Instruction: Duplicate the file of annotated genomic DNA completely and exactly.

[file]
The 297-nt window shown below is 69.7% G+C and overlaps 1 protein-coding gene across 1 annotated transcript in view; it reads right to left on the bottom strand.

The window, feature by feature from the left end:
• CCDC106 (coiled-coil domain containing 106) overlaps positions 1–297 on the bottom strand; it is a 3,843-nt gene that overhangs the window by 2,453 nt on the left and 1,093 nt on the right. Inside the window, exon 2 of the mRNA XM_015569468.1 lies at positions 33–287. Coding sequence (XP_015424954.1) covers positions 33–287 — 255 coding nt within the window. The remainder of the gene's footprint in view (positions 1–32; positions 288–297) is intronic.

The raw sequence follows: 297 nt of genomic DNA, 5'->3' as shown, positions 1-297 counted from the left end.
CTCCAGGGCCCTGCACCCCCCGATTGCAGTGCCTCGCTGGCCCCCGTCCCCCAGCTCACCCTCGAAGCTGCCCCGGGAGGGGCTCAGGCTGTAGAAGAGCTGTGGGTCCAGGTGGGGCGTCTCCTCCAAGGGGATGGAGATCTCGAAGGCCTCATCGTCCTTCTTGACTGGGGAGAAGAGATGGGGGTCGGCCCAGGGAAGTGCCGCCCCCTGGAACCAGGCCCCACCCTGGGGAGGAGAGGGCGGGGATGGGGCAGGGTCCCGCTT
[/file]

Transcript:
The 297-nt window shown below is 69.7% G+C and overlaps 1 protein-coding gene across 1 annotated transcript in view; it reads right to left on the bottom strand.

The window, feature by feature from the left end:
• CCDC106 (coiled-coil domain containing 106) overlaps positions 1–297 on the bottom strand; it is a 3,843-nt gene that overhangs the window by 2,453 nt on the left and 1,093 nt on the right. Inside the window, exon 2 of the mRNA XM_015569468.1 lies at positions 33–287. Coding sequence (XP_015424954.1) covers positions 33–287 — 255 coding nt within the window. The remainder of the gene's footprint in view (positions 1–32; positions 288–297) is intronic.

The raw sequence follows: 297 nt of genomic DNA, 5'->3' as shown, positions 1-297 counted from the left end.
CTCCAGGGCCCTGCACCCCCCGATTGCAGTGCCTCGCTGGCCCCCGTCCCCCAGCTCACCCTCGAAGCTGCCCCGGGAGGGGCTCAGGCTGTAGAAGAGCTGTGGGTCCAGGTGGGGCGTCTCCTCCAAGGGGATGGAGATCTCGAAGGCCTCATCGTCCTTCTTGACTGGGGAGAAGAGATGGGGGTCGGCCCAGGGAAGTGCCGCCCCCTGGAACCAGGCCCCACCCTGGGGAGGAGAGGGCGGGGATGGGGCAGGGTCCCGCTT